Styles of Education | INFJ Forum

Styles of Education

Discussion in 'Education and Careers' started by TheLastMohican, Apr 9, 2010.

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  1. TheLastMohican

    TheLastMohican Captain Obvious
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    President Obama has praised the South Korean school system. The students have exceptionally long hours (and consequently less sleep than most), most rigorous testing schedules, and high familial and peer pressure to achieve and qualify for top colleges. The results are impressive: scores among the highest in the industrialized world.
    Some complain, however, that the schools stifle creativity by focusing on rote memorization, and deprive children of proper socialization and free time by loading them down with homework and supplemental tutoring. Some South Korean officials see their education system as deeply flawed, costing them enormously for standards that ought not be that difficult to maintain. And considering the benefits of minimizing cramming and maximizing sleep for optimal performance, I think they are right to be concerned.



    Vindication of this view (to the point of alarm) can be found in Finland. The Finnish school system is a recipe for disaster: the shortest hours in the industrialized world, one of the later starting ages (7), and a habit of pairing together the highest and lowest-achieving students for instruction instead of separating them.

    But it works.

    Somehow, the relaxed schedule in Finland produces the highest average scores in the world, topping even South Korea's hyper-competitive classes.
    The system is defined by uniformity: all the country's schools perform at approximately the same level, and the way the classes are mixed, the poorer students are given extra help so that they keep up with the class averages. Learning is very much a group activity, with relatively little emphasis on exams and personal performance. It is simply designed to be engaging, and the information sticks.
    There are criticisms that the Finnish system shortchanges the brightest students, however, not allowing them to speed ahead when they are capable of doing so, but instead keeping them around to help along the others. There are currently programs in the works to make the most of the top percentiles' potential, but little is currently known about how well — or whether — they will work.




    _______________________________

    How do you think these education styles compare to those in the United States and other more mediocre nations? Should we move closer to one or the other? Is our current balanced approach workable (merely needing better administration for efficiency), or do we need to adjust our basic methods?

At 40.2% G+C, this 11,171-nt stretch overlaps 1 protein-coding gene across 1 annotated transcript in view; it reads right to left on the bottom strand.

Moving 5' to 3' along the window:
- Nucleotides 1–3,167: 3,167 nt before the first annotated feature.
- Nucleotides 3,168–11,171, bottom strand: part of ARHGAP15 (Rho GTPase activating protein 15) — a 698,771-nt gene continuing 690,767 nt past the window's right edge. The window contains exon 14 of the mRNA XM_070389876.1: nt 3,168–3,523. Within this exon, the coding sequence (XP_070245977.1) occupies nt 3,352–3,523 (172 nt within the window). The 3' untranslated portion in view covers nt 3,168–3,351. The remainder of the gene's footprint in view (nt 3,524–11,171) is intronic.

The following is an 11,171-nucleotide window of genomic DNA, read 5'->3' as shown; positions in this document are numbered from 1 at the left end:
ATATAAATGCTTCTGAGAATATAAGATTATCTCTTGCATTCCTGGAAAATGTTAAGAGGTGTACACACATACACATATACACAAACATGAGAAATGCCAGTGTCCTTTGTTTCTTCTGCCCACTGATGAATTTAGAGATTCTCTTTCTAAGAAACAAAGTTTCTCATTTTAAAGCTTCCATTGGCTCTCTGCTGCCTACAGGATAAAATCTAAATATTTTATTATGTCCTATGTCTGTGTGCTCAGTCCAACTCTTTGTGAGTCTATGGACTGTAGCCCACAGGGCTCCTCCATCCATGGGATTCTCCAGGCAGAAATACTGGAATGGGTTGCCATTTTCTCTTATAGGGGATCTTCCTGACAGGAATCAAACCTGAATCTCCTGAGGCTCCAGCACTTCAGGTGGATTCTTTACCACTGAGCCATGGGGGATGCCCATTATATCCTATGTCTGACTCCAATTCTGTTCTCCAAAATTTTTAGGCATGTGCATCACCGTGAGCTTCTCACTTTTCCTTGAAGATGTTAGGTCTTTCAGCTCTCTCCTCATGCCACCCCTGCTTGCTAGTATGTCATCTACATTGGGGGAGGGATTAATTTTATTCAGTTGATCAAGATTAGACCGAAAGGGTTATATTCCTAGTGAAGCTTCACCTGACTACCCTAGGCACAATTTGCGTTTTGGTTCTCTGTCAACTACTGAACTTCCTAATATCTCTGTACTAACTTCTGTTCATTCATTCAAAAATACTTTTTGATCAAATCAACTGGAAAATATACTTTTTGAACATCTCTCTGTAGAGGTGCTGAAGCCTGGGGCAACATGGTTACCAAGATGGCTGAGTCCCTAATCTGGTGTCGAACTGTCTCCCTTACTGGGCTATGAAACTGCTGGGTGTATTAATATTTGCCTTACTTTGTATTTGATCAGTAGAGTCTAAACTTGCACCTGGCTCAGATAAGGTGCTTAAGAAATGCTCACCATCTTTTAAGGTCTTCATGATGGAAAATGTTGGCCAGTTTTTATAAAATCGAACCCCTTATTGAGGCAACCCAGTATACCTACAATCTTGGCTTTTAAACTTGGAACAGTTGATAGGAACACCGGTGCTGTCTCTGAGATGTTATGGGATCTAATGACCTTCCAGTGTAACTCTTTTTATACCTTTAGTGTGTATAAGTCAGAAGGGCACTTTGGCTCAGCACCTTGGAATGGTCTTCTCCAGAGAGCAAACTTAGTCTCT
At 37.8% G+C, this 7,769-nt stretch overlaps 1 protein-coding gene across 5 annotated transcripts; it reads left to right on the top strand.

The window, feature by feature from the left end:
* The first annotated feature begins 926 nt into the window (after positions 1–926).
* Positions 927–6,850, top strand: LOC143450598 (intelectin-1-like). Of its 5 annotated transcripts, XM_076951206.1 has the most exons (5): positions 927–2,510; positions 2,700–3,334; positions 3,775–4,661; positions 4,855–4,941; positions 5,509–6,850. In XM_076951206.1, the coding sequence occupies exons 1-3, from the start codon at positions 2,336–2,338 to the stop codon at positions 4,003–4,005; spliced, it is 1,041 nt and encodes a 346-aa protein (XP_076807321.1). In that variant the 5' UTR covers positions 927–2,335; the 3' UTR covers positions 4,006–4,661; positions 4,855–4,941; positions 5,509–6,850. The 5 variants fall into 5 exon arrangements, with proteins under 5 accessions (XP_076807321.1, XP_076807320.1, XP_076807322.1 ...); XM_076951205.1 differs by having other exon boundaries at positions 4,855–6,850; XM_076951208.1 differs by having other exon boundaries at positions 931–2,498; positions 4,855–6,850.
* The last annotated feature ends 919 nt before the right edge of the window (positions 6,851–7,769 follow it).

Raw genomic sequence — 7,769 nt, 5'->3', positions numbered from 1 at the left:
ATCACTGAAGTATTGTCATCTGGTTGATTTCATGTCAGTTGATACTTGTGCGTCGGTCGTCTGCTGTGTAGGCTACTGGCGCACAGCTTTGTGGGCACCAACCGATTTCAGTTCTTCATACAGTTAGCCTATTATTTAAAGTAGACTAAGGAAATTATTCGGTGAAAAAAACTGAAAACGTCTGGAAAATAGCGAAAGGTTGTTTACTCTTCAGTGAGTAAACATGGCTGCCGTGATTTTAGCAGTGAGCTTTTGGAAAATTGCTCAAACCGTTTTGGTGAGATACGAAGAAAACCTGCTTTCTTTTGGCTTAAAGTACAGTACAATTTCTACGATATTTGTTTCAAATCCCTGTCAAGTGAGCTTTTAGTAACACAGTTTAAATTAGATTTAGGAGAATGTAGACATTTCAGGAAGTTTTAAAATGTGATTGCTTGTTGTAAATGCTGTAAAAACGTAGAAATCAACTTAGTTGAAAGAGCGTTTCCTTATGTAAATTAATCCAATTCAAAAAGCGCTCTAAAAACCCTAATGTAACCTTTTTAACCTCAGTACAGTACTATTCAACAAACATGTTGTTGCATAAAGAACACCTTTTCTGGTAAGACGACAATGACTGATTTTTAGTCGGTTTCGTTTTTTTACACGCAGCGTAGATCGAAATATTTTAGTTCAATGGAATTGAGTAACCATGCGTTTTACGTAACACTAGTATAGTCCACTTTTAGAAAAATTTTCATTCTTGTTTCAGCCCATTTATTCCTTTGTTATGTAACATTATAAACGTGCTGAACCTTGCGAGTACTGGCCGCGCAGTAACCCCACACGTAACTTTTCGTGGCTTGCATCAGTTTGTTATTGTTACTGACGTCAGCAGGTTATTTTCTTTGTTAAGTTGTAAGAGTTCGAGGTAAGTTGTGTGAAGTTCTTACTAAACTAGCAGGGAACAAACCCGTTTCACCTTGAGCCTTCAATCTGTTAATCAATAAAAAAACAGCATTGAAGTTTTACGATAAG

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    #1 TheLastMohican, Apr 9, 2010
    Last edited: Apr 9, 2010
  2. Entyqua

    Entyqua Forgotten
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    Well...I dont know what to think about these two but in america I think more schools should be structured like Charter schools.

    Charter schools are public Elementary, Secondary, and High schools that are public school run like private schools.

    They keep the classroom numbers down, and the parents play a pivotal role in these schools. The parents are REQUIRED 10 service hours a week in the school.


    The classrooms (in elementary) are taught to ALL levels of children. The level of aptitude the child has determines the level the teacher teaches them in. But the goal of the classroom is to get every child to the top level.

    The child has to apply for admittance into the school and be accepted.

    At least this is my understanding of charter school structure.
     
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  3. Barnabas

    Barnabas Time Lord

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    From my personal experience, the U.S. education fails on to points. Proper adiministration and effective motivation. I refuse to lay all the blame on the the teachers and admin, students share the blame to.

    In fact throughout my highschool career I noticed only two or three teachers whom seriously needed to be removed. The first was removed for flat out failing to do her job, the second was in my opinion a little off her rocker as she knew less about what was being tought then I did. The last was an old fellow whom basicly stoped trying, he was retiring that year and he didn't care at that point.

    Outside of these examples my teachers were stupendious, One of my math teachers was literaly a rocket scientist and my passing or failing(specificly lack there of) depended on me.